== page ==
The effective range of a weapon is the range at which it will have a specific type of effect on a particular target. It is distinct from the weapon's absolute maximum range, which is the furthest it can throw a projectile in accordance with the laws of physics, and is only normally used for large artillery guns. As an example, the absolute maximum range of a Beretta M9 (aiming it up in the air like a mortar) is 1,800 meters, while its effective range on a point target is just 50 meters.
There are four main types of effective range figure:
Absolute maximum effective range Edit
This is the distance at which the energy of a round drops to the point where it can no longer be considered lethal: there is no accuracy requirement attached to it. It is sometimes quoted misleadingly in PR materials: for example, this is the range figure used in claims that the FN P90 is "effective" against unarmored targets at a range of 400 meters.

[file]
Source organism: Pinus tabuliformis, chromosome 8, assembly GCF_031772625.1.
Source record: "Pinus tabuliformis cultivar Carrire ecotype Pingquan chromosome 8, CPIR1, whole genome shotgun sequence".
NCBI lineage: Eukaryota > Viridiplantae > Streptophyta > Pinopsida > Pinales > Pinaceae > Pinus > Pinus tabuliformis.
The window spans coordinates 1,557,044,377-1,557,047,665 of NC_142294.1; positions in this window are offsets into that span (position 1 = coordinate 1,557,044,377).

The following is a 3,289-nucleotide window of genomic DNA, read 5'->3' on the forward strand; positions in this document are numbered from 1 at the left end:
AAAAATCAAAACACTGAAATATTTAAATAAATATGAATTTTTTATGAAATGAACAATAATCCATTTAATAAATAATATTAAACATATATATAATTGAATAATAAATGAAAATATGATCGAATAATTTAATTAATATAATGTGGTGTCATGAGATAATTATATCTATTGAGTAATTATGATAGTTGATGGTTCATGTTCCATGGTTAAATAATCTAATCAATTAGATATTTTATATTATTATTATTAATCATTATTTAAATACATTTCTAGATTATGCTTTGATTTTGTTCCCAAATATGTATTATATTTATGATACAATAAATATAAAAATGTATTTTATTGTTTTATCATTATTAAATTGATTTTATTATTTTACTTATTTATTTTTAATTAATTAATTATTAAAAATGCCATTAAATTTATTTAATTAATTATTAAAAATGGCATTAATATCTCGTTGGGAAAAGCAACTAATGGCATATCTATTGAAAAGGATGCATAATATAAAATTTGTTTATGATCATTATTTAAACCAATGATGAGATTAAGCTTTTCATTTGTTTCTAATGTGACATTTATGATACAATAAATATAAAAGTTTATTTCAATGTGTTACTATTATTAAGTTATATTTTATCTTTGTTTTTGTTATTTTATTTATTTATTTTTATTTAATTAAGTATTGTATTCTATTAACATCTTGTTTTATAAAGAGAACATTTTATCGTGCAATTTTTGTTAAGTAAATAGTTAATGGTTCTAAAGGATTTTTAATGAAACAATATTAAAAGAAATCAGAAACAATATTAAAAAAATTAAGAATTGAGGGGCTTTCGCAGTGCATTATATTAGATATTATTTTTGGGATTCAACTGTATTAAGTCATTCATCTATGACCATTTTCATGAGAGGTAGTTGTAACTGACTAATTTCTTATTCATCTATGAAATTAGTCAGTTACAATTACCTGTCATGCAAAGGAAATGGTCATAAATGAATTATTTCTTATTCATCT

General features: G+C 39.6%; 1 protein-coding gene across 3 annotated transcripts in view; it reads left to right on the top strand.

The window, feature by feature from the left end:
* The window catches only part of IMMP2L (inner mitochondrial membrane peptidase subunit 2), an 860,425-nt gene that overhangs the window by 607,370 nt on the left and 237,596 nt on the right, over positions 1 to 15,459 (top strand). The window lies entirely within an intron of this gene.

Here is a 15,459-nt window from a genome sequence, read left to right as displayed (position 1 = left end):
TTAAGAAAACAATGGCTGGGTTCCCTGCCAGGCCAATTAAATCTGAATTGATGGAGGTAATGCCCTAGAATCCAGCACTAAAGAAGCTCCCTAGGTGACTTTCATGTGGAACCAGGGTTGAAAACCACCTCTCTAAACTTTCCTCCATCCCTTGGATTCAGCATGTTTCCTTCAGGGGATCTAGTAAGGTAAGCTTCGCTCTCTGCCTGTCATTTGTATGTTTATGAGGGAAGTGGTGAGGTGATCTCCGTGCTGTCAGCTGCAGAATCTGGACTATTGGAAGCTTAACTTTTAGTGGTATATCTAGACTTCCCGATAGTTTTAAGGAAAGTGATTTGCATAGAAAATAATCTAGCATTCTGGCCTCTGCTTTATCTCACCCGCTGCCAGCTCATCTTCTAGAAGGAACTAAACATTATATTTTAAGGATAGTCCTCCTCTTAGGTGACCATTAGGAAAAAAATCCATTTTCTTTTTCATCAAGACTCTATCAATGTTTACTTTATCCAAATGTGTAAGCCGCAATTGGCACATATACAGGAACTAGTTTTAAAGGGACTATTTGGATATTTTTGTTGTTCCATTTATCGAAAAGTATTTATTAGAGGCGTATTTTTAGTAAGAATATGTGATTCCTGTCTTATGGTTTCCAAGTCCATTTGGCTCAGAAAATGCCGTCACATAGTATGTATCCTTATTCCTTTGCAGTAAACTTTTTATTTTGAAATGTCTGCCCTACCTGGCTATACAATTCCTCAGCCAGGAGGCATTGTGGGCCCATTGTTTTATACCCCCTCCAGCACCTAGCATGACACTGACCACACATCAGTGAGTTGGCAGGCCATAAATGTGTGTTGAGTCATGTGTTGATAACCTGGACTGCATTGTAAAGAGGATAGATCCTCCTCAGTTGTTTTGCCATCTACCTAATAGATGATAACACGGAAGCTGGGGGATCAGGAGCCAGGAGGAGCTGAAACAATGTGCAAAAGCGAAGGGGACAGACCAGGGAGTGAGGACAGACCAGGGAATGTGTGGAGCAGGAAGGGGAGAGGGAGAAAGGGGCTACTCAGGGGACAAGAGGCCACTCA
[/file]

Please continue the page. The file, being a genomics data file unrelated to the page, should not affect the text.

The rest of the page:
Maximum effective range on a point target Edit
This is the range at which a weapon can hit a target, typically one the size of a human torso for smallarms and one the size of a tank's hull for anti-tank weapons, with 50% of shots fired, when secured in a machine rest. It does not require the round to retain lethal energy at this range: if it does not, the absolute maximum effective range figure tends to be used instead.
Maximum effective range on an area target Edit
Typically used for machine guns, this is the range at which a weapon lands 50% of shots inside an area of defined radius, hence the very high effective range figures for machine guns even compared to rifles firing the same caliber. As with range on a point target, it does not require the round to retain lethal energy at this range: if it does not, the absolute maximum effective range figure tends to be used instead.
Sniper rifle effective range Edit
The range at which an expert marksman can be expected to achieve a guaranteed hit on a human-sized target.